It Takes a Village (OYPO – Vol. 35)

One Youth Pastor’s Opinion (OYPO)…

It Takes a Village

My wife was buried in the passenger seat under a mound of popcorn treats.

“Who’s that for?” I asked.

“The teachers at church.” She said. “This is not even counting the choir members or adult teachers… just the ones who help our kids.”

I was amazed. The old saying proves true: “It takes a village to raise a child.”

We began to talk through who the treats were for, and, sure enough, each of the 20+ bags was for a separate person or family who invests in our kids. Nursery workers, teachers (for three separate classes), Master Clubs helpers and teachers, Jr. Church workers, kids choir directors and more… it takes a village.

My daughter tells me in the most animated ways what she learns in Sunday school. Mrs. Tisha gets through to my daughter in ways I never can. Seriously. My daughter Charlotte learns SO much from her class lessons, and can repeat the story almost perfectly. Every week. It’s awesome.

Even my two-year-old, Gwen, learns the Bible verses and Bible stories in her Sunday school class. “Even… winds… sea… obey HIM!” she says, so excited that she remembers her verse. “Call… me… I… answer… VEE!” It’s Jeremiah 33:3, of course. Not quite KJV, but a precious version of the Bible, nonetheless.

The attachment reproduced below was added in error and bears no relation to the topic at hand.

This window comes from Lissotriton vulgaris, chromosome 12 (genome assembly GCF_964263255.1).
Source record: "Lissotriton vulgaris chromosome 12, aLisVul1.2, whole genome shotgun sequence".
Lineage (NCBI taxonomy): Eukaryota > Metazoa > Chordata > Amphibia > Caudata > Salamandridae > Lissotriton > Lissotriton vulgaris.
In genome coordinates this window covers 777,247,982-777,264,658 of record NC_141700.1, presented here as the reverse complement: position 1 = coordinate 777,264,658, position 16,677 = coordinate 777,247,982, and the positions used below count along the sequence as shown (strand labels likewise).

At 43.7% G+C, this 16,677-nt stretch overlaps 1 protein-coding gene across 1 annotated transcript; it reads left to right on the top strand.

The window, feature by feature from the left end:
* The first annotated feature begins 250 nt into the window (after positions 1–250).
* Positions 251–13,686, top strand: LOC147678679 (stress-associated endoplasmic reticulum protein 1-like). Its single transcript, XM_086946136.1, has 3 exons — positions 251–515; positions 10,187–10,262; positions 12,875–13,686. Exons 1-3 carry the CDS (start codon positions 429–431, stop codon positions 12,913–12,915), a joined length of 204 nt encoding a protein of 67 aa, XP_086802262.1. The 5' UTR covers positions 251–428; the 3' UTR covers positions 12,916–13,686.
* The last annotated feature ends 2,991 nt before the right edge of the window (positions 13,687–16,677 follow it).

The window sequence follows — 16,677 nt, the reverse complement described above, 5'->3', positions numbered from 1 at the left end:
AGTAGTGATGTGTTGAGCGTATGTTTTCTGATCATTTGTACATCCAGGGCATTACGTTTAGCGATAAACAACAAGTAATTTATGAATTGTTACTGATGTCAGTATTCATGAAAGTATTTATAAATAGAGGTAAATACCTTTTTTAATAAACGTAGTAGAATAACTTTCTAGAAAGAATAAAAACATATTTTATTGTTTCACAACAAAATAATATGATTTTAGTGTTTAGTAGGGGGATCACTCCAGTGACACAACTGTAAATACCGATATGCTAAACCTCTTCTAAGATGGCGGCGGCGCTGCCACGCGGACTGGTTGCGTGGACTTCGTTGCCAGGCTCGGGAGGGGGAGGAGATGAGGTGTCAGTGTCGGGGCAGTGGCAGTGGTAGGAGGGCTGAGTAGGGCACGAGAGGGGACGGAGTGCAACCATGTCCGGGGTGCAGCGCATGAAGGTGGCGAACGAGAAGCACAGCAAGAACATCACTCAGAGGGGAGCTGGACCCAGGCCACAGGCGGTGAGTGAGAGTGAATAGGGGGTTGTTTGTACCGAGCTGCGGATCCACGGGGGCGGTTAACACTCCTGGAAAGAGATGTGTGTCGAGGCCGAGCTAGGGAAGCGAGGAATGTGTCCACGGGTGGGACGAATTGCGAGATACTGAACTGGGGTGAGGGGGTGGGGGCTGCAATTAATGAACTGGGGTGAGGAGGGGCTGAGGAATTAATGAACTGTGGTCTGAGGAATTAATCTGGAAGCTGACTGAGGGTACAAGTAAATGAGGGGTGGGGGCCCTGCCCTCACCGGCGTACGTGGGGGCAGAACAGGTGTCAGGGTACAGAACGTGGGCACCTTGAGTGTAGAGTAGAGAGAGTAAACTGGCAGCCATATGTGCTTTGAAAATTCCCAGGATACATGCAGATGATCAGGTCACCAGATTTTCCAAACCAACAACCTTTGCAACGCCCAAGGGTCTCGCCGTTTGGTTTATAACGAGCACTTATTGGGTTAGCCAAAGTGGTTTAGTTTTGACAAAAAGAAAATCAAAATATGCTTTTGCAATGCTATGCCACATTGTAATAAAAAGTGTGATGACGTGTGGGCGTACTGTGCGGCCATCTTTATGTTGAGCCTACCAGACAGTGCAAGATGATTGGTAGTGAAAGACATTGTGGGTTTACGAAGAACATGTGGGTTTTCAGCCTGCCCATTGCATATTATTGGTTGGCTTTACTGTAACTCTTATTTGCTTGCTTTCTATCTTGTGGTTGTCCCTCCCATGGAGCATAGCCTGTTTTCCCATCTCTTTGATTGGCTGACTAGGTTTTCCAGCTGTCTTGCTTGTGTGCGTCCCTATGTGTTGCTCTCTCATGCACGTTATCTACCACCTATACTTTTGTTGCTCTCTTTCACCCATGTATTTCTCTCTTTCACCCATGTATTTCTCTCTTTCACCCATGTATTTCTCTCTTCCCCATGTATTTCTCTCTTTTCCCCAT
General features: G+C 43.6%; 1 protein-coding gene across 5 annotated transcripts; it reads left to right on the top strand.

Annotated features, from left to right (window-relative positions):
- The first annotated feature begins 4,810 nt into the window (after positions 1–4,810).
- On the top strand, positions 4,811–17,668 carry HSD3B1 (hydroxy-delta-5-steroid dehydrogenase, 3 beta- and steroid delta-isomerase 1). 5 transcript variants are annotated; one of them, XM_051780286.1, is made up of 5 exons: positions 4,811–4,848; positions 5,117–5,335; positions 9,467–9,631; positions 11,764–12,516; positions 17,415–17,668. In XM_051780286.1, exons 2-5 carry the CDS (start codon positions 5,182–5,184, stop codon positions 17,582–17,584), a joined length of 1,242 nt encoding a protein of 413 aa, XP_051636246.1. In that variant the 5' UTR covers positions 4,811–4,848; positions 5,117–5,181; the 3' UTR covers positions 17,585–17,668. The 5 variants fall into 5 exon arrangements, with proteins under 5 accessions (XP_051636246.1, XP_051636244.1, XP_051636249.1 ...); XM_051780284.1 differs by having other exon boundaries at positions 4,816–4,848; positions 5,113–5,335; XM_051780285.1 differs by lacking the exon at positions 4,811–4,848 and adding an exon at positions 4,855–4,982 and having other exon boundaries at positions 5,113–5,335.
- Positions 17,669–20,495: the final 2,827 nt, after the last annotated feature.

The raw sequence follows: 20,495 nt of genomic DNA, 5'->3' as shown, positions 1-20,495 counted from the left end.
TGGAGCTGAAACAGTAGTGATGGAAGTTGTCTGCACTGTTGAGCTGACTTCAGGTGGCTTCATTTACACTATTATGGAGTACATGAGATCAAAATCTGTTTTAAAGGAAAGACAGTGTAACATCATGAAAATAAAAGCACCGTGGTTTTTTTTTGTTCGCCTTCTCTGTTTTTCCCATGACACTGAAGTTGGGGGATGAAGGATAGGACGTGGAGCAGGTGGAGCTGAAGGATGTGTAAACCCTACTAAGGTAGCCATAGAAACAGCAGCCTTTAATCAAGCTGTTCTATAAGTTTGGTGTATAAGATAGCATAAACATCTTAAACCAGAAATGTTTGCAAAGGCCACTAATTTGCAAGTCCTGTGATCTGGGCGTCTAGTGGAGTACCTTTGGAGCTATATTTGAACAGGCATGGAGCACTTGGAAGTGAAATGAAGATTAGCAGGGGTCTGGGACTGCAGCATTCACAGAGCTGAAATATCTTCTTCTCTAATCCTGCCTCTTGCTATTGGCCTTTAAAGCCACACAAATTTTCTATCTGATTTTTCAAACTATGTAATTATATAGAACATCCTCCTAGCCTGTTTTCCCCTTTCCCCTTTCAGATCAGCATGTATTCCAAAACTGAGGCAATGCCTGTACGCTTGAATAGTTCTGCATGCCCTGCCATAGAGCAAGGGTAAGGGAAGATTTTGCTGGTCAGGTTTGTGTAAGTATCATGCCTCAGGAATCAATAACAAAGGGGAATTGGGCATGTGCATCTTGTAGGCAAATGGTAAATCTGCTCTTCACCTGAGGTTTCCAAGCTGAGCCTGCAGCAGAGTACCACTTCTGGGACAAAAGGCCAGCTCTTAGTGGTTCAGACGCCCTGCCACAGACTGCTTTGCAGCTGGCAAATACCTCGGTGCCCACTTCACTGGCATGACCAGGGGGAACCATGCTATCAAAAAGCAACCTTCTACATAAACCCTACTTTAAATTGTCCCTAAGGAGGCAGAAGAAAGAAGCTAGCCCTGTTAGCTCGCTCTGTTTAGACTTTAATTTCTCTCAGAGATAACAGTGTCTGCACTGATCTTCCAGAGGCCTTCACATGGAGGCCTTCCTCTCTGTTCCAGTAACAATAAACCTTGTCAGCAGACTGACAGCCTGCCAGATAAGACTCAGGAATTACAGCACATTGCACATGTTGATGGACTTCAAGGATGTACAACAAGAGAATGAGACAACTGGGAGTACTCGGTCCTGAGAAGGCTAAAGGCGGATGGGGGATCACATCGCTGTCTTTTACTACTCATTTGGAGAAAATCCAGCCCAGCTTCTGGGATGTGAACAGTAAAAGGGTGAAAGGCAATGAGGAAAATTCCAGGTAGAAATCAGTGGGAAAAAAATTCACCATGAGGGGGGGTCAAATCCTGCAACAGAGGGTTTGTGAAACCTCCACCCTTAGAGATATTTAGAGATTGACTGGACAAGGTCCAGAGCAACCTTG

Abe knows things I never knew he learned. In the course of everyday conversation, sometimes he will spout out Bible principles that I have never taught him. That’s six years of village-teaching, folks.

So many voices speak into our children’s lives, and we need all of them. Sure, even the “bad” voices can be good for teaching moments with our kids. A nine-year-old screamer at SeaWorld prompted a conversation about brats, discontentment, and unthankfulness. That’s a good thing.

I love and appreciate everyone who helps me raise my kids.

Now… if I could just find my wife under the pile of goodies…-RR

Sermon Summary

Sunday School

Among the many theological debates is the topic of Calvinism. Thankfully, we settled every question in our Sunday school class.

Not so much.

But we DID get a grander view of God, which is one of the points of studying Romans 9. Reaching settled conclusions is difficult in a 30-minute sermon, yet the challenge to the teens was to trust that a sovereign God is completely righteous and good and merciful in all his dealings with men, and orchestrates the good with the bad to (tying into Romans 8:28) work all things for good. Somehow.

Our view of God is not so limited that WE can control HIM through our unbelief… in fact, it’s an even bigger view of God to believe that although we can’t fully conceive HOW his sovereignty controls the movements of history without determining our very choices and desires, we still believe THAT HE can.

Last Wednesday

Last night’s class lesson through the book Change Into His Image showed the “doing” side of how we respond to God’s grace. Our love for God ought to show up in our extravagant gifts, attention, and focus on Him in everything we do.

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